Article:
Khetha: Bringing “Choices” to Help Address Wildlife Trafficking

An innovative USAID-supported program invites communities around protected areas to play a critical role.


Representatives of the Water Stewardship Programme, supported by the World Wide Fund for Nature and SANParks, make a field visit to a vegetable farm in Belfast, near Kruger National Park. The programme enables farmers to access water from the river inside the park.

Wildlife trafficking is one of the most profitable areas of the global black market and one that is becoming more entrenched in transnational organized crime syndicates operating locally, nationally and internationally. The two traditional approaches to combating this scourge—law enforcement and denial of markets—are now being complemented by a critical third: the organization and empowerment of communities adjacent to wildlife sanctuaries to assist in the preservation of this invaluable source of natural diversity and vital part of Earth’s ecosystem.

Scope of the Illegal Trade

Hundreds of thousands of live animals and wildlife-derived products are illegally traded, amounting to an annual total estimated value of between $8 billion and $10 billion. The effects of wildlife trafficking are far-reaching. Poaching results in the decline of animal populations, which in turn can cause the degradation of whole ecosystems. The proliferation of syndicates associated with the illegal wildlife trade promotes corruption, undermining not only state security but also the economies and development of affected countries—especially those with sectors that rely on wildlife, such as nature-based tourism.

Poaching of elephants for their ivory and rhinos for their horns are some of the most evident representations of the illegal trade in high-value wildlife products. The Great Limpopo Transfrontier Conservation Area (GLTFCA) is rich in biodiversity, encompassing the world-famous Kruger National Park in South Africa, Limpopo National Park in Mozambique, Gonarezhou National Park in Zimbabwe and associated private or community-owned protected areas. With more than 80 percent of Africa’s rhinos, South Africa—and Kruger National Park, in particular—has borne the brunt of the upsurge in rhino poaching incidents since 2008.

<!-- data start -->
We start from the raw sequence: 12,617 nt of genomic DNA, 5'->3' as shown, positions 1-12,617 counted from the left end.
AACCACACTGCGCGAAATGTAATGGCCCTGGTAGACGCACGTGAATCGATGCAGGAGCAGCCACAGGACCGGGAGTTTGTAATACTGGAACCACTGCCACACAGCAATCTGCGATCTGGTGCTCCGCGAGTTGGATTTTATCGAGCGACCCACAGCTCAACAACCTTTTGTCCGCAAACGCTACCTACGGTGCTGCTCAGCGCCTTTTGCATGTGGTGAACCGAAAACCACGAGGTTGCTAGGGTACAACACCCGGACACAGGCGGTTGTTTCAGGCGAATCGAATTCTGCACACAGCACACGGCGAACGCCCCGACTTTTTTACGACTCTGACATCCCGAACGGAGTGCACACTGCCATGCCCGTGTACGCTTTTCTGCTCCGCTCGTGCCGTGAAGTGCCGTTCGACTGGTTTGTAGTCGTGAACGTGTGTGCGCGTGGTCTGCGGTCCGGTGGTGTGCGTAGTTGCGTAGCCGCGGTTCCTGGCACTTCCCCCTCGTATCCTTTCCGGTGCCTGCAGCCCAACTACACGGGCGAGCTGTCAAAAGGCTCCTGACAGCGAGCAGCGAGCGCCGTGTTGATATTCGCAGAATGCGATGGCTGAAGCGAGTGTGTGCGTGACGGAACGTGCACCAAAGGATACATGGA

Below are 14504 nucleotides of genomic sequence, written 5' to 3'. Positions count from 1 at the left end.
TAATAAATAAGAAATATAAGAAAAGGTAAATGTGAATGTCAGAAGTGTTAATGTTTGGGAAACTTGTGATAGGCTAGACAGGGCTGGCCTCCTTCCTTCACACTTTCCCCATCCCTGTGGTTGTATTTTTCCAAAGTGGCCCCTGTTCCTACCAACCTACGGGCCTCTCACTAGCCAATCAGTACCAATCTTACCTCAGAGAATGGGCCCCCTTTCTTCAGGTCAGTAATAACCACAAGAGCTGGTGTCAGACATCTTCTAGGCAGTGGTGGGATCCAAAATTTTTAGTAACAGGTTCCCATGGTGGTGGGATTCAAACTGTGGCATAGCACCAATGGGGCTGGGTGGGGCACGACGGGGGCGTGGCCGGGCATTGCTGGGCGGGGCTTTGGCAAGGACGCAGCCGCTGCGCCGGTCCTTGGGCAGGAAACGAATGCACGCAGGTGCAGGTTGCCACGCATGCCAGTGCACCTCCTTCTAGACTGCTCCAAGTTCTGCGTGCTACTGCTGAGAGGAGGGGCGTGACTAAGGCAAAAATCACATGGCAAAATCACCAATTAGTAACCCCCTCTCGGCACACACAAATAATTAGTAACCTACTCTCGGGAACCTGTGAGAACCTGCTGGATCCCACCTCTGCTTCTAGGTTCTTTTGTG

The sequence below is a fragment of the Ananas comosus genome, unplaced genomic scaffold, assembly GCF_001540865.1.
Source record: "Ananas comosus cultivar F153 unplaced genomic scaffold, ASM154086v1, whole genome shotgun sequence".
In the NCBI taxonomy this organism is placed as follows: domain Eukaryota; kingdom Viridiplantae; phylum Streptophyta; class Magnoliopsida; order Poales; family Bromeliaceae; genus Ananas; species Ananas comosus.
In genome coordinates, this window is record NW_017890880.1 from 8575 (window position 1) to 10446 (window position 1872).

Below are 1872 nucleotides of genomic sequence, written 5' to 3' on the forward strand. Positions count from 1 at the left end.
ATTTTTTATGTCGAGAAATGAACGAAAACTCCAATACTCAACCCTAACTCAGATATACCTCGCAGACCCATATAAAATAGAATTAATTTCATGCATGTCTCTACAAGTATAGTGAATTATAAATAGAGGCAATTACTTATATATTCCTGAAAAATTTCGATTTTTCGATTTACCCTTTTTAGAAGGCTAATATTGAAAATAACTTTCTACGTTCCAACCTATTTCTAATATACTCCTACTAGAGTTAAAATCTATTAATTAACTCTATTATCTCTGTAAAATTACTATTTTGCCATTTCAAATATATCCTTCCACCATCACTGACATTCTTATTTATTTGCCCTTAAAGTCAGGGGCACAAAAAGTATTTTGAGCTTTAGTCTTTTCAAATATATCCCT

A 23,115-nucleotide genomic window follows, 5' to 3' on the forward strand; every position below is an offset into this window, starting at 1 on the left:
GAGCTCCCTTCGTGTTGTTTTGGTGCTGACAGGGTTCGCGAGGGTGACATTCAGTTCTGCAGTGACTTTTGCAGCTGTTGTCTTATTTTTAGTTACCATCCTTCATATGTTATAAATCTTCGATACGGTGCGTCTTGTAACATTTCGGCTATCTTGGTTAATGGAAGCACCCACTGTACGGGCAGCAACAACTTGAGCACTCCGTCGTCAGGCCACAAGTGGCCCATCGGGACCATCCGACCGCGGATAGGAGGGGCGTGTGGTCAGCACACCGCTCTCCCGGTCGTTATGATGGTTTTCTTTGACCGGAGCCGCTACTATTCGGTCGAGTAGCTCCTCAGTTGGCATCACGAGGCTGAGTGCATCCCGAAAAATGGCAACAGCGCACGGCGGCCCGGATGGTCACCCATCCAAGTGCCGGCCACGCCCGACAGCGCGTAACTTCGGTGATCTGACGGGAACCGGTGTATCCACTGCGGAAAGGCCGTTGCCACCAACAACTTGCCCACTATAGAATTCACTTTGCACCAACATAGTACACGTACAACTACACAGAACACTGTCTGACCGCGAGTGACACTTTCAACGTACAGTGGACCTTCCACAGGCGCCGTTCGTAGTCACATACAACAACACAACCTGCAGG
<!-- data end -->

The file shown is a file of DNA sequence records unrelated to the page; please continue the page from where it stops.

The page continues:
Over the past three years, there has been a slight decline in the number of rhinos poached—from a national record of 1,125 animals during 2014 to 1,028 in 2017, of which almost half were killed in Kruger National Park. While the slight decline in KNP is encouraging, there appears to be a shift to poaching of other species, as well as in other areas, such as the KwaZulu-Natal province of South Africa. The increase in elephant poaching in KNP to 67 elephants in 2017 from 46 in 2016 is particularly concerning. The GLTFCA also reports an increase in wildlife poisoning incidents, which have a detrimental impact on vultures and other species.

Many of the communities living in and around wildlife refuges have a complex relationship with park management.

A Complex Problem

Water Stewardship Programme representatives inspect a pump located within KNP that irrigates a local farmer’s land.

However, the effects of wildlife trafficking run deeper than the animals lost; the practice also harms the people who live in or near affected areas. Rural communities living close to protected areas are often perceived as part of the problem; they are believed to be taking part in or indirectly facilitating the illegal activities. In reality, many members of rural communities are negatively affected by wildlife trafficking syndicates. Exposure to illicit trafficking networks and the influx of illegal funds can lead to social instability, with repercussions such as increased drug and alcohol abuse and the sexual exploitation of women.

Many of the communities living in and around the GLTFCA have a complex relationship with park management. As a result of forced relocations during the creation of these protected areas, they may have lost access to natural resources and cultural heritage sites. Rural communities living around protected areas face additional challenges such as poverty, unemployment, food insecurity and poor access to water, health care, education and proper sanitation. In many cases communities derive little or no benefit from the wildlife in neighboring protected areas. On the contrary, often protected wildlife like elephants, hippos, lions and leopards destroy crops and kill livestock, or even people themselves. Such challenges create conditions that are rife for criminal syndicates to embed themselves in the community and recruit people, particularly young men, to become involved in wildlife trafficking.

In recent years there has been growing bipartisan interest in the issue. In 2013 President Barack Obama issued an executive order to increase the U. S. government’s efforts to reduce wildlife trafficking domestically and provide assistance to foreign nations. In 2014 a Task Force on Wildlife Trafficking created by President Obama developed the National Strategy for Combating Wildlife Trafficking. A number of government agencies—including the State Department’s Bureau of International Narcotics and Law Enforcement, the U.S. Fish and Wildlife Service and the U.S. Agency for International Development—have made significant investments in Africa and Asia to improve wildlife conservation and reduce wildlife trafficking.